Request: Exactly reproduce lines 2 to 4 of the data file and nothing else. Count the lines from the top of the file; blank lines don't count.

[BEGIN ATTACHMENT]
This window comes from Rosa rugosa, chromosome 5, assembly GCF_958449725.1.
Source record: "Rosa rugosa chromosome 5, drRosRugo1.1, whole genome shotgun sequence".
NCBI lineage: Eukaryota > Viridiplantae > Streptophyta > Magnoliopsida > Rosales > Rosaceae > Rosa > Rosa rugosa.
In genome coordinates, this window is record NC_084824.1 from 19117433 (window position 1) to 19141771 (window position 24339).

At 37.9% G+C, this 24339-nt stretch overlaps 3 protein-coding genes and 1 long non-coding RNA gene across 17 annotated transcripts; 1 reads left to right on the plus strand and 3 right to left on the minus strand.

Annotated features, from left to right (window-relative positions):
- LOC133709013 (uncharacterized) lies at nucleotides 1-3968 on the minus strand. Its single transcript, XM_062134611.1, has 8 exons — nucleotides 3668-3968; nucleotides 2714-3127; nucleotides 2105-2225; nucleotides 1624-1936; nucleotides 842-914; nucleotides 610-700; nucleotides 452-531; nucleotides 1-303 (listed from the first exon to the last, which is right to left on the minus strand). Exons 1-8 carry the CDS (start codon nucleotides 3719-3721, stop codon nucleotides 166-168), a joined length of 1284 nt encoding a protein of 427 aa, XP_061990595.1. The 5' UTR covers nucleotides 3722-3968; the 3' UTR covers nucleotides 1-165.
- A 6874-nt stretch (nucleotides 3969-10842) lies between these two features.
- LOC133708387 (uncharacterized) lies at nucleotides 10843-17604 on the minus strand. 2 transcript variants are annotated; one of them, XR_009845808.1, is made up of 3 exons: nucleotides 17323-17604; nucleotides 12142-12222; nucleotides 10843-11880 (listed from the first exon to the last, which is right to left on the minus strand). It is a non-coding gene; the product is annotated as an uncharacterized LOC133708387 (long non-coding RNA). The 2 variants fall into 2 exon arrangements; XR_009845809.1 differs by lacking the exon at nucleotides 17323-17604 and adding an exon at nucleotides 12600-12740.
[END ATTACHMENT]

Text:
Source record: "Rosa rugosa chromosome 5, drRosRugo1.1, whole genome shotgun sequence".
NCBI lineage: Eukaryota > Viridiplantae > Streptophyta > Magnoliopsida > Rosales > Rosaceae > Rosa > Rosa rugosa.
In genome coordinates, this window is record NC_084824.1 from 19117433 (window position 1) to 19141771 (window position 24339).